in Indonesia, Norway

It’s certainly profitable. But how green is Norway’s Government Pension Fund Global?

Norway is a rich country because of its oil. It hopes to stay that way when the oil runs out. Since 1990, Norway has been putting its money from North Sea oil into a fund for future generations. The Government Pension Fund Global is now the largest sovereign wealth fund in the world.

The GPFG now owns 1.3% of the world’s stocks, 2.5% of Europe’s stocks, and prime real estate in London, Berlin and Paris. Last year, the GPFG saw a return of 15.9%, or about US$115 billion. GPFG is currently worth almost US$850 billion. (You can see its current value here.)

Investing the profits from oil is an excellent idea (putting aside for a moment the fact that this money comes from oil profits and burning fossil fuels is what’s driving climate change). Particularly compared to what the UK did with its money from North Sea Oil. Instead of saving and investing the money, Margaret Thatcher’s Conservative government threw it away by awarding tax cuts to the rich. The UK now has almost nothing to show for its share of North Sea Oil.

Perhaps to assuage the guilt of all this oil money, Norway is also pouring money into REDD. Norway’s International Climate and Forest Initiative is at least aiming to reduce deforestation.

But through the GPFG, Norway is investing considerably more money in forest destruction than it is in trying to prevent forest destruction through REDD. Rainforest Foundation Norway has reviewed GPFG’s 2013 investment portfolio and found that US$21.5 billion is invested in oil and gas, palm oil, mining, cattle farming, timber and paper, soy beans and energy. These are “the very industries that constitute the greatest threats to the world’s rainforests,” Rainforest Foundation Norway points out.

For several years, NGOs have been raising this issue. Vemund Olsen of Rainforest Foundation Norway notes that,

“The Government Pension Fund still invests in a series of businesses that destroy rainforests, and we have dug up more such companies than before. Norway invests 43 times as much in businesses that destroy rainforests as we spend on saving rainforests over the development aid budget. It’s time Norway’s central bank (Norges Bank) responds to the Norwegian parliament’s request and presents a clear strategy for how they’re going to go about reducing their ecological footprint in the rainforests.”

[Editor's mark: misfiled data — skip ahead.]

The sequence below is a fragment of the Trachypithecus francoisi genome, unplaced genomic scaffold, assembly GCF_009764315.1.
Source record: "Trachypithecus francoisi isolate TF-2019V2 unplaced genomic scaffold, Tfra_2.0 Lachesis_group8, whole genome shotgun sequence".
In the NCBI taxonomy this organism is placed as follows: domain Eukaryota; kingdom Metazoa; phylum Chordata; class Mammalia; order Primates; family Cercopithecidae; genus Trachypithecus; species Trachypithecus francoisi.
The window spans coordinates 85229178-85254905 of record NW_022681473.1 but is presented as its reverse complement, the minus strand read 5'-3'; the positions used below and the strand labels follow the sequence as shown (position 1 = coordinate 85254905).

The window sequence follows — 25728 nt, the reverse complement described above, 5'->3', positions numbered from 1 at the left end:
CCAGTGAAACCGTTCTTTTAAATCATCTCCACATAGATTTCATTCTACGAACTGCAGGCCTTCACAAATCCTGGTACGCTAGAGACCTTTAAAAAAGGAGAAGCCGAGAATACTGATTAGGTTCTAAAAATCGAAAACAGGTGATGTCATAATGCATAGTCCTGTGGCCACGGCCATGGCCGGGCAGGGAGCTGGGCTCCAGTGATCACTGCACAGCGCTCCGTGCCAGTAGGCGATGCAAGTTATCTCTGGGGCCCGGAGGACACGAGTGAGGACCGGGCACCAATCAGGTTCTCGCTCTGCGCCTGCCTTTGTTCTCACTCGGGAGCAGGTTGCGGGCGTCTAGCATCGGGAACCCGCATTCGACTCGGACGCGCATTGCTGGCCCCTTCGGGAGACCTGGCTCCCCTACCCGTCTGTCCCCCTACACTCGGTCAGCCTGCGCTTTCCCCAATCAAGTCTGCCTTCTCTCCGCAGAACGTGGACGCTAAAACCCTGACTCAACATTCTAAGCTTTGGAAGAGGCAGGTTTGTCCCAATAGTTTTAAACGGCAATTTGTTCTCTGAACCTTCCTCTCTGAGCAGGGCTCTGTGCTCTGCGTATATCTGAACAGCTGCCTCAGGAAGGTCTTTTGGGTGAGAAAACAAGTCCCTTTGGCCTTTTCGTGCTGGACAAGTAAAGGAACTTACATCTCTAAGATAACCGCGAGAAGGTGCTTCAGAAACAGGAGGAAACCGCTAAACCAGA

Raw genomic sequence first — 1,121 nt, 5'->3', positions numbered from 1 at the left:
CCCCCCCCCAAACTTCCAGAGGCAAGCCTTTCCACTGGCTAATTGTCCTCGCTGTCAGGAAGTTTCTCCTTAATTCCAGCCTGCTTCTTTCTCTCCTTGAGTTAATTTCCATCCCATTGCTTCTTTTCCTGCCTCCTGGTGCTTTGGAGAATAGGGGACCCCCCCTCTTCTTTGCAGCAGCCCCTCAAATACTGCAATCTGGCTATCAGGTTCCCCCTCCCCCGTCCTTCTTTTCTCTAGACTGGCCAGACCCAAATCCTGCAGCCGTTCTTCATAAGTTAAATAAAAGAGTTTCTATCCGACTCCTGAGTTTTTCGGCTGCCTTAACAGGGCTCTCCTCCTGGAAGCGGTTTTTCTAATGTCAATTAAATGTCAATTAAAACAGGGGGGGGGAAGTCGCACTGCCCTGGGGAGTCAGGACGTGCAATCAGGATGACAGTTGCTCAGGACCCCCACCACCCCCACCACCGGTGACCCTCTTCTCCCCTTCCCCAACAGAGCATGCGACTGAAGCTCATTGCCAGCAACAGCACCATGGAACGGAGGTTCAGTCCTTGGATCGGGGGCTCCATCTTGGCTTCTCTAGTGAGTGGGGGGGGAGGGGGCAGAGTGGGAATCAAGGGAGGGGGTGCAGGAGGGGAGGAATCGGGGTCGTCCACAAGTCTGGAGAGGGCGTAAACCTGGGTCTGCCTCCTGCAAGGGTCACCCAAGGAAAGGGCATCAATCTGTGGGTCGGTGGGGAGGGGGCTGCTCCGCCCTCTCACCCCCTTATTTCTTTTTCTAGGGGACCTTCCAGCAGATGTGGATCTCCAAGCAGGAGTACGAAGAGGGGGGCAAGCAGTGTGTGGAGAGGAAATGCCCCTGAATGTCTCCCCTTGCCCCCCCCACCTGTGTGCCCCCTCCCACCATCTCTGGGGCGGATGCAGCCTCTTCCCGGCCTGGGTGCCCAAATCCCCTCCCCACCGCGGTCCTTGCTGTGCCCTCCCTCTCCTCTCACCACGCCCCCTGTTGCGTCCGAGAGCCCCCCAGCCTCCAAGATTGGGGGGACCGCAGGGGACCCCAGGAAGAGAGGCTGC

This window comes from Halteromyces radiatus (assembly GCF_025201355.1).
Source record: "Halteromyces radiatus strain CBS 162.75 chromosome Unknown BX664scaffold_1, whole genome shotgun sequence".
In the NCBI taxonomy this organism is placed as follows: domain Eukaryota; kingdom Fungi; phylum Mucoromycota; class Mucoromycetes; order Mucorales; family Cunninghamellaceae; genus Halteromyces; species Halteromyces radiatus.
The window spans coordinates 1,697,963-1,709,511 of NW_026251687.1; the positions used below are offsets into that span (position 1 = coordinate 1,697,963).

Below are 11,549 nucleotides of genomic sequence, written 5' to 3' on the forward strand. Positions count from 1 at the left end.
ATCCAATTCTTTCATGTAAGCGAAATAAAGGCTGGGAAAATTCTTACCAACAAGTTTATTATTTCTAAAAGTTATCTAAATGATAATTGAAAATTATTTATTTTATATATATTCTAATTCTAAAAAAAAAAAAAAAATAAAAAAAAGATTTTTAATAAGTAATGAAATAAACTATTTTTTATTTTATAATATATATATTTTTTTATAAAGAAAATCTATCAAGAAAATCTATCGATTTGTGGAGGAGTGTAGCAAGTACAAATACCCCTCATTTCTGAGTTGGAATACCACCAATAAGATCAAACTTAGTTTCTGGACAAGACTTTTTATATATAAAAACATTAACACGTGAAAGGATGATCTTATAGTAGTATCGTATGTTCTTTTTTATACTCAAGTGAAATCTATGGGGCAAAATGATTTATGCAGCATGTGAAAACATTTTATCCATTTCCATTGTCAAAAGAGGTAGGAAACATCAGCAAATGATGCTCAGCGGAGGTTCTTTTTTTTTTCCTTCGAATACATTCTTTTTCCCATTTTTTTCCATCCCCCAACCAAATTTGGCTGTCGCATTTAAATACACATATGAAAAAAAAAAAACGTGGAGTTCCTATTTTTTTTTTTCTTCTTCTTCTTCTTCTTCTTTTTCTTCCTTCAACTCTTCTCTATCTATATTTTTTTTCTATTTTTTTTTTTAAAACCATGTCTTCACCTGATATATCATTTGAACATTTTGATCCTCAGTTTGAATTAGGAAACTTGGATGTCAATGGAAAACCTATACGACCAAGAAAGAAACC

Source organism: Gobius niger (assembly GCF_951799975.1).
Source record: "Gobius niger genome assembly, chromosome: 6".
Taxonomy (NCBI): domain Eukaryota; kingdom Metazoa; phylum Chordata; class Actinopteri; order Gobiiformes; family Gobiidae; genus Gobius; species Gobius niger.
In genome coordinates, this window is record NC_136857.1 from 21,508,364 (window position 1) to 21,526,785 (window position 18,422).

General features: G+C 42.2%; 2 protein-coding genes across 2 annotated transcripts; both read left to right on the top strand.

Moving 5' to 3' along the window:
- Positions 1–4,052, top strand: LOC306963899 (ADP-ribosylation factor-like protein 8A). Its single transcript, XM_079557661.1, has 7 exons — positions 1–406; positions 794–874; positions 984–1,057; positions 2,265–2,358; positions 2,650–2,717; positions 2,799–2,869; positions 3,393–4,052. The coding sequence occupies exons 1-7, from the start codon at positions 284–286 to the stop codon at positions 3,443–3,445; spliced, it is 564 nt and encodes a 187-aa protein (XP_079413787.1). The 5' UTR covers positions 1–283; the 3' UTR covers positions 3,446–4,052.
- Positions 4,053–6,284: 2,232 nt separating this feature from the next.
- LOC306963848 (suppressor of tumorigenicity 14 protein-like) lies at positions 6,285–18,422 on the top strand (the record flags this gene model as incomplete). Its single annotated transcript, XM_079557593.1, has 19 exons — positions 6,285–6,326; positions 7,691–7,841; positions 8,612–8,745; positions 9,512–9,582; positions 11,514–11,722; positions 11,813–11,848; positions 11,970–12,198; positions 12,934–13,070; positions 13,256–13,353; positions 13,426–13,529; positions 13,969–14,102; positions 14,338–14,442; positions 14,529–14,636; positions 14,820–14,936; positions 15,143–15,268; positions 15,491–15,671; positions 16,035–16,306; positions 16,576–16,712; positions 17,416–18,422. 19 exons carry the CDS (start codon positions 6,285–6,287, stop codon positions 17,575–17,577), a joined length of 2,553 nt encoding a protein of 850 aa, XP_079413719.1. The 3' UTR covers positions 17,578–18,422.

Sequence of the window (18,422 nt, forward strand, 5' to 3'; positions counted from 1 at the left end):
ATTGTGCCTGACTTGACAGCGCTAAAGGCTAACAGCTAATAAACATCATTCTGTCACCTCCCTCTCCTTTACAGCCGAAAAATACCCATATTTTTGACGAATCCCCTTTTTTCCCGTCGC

There has been some progress. In 2013, for example, the GPFG divested from 23 oil palm companies. In 2013, the Fund divested from 27 mining companies.

And Norges Bank recently asked Rainforest Foundation Norway for help in identifying and avoiding investments that contribute to rainforest destruction. Rainforest Foundation Norway will help in the development of a tool “to gather and systematize information on forest degradation and destruction and present this information in a form that investors can put to use”.

Such a tool is urgently needed. GPFG’s 2013 report shows investments of US$3 billion in companies with coal mining operations in Indonesia. “This is a double blow to the climate,” Rainforest Foundation Norway’s Olsen explains, “as it causes emissions from both deforestation and coal combustion.”

There is currently a debate in Norway about whether the GPFG should pull its money from all investments in fossil fuels. This would amount to around 10% of GPFG’s holdings. WWF Norway is calling for the GPFG to invest 5% of its portfolio in renewable energy infrastructure.

Such a move could actually increase the GPFG’s returns. Norway’s Green Party calculates that the GPFG’s “green investments” produced a 41% return – considerably more than the GFPG’s overall return of 15.9%. Rainforest Foundation Norway notes that,

Greening the Norwegian Pension Fund is thus a win-win solution – and a necessity if Norway is serious about rainforest protection and emission reduction.


Full Disclosure: REDD-Monitor has in the past received funding from Rainforest Foundation Norway. Click here for all of REDD-Monitor’s funding sources.

Leave a Reply

  1. @Michelle Thomasson (#1) – Thanks for this. I should have pointed out in the post that at least the Norwegian sovereign wealth fund (it’s not really a pension fund, even though it has the word “pension” in its title) is transparent about where they put their money.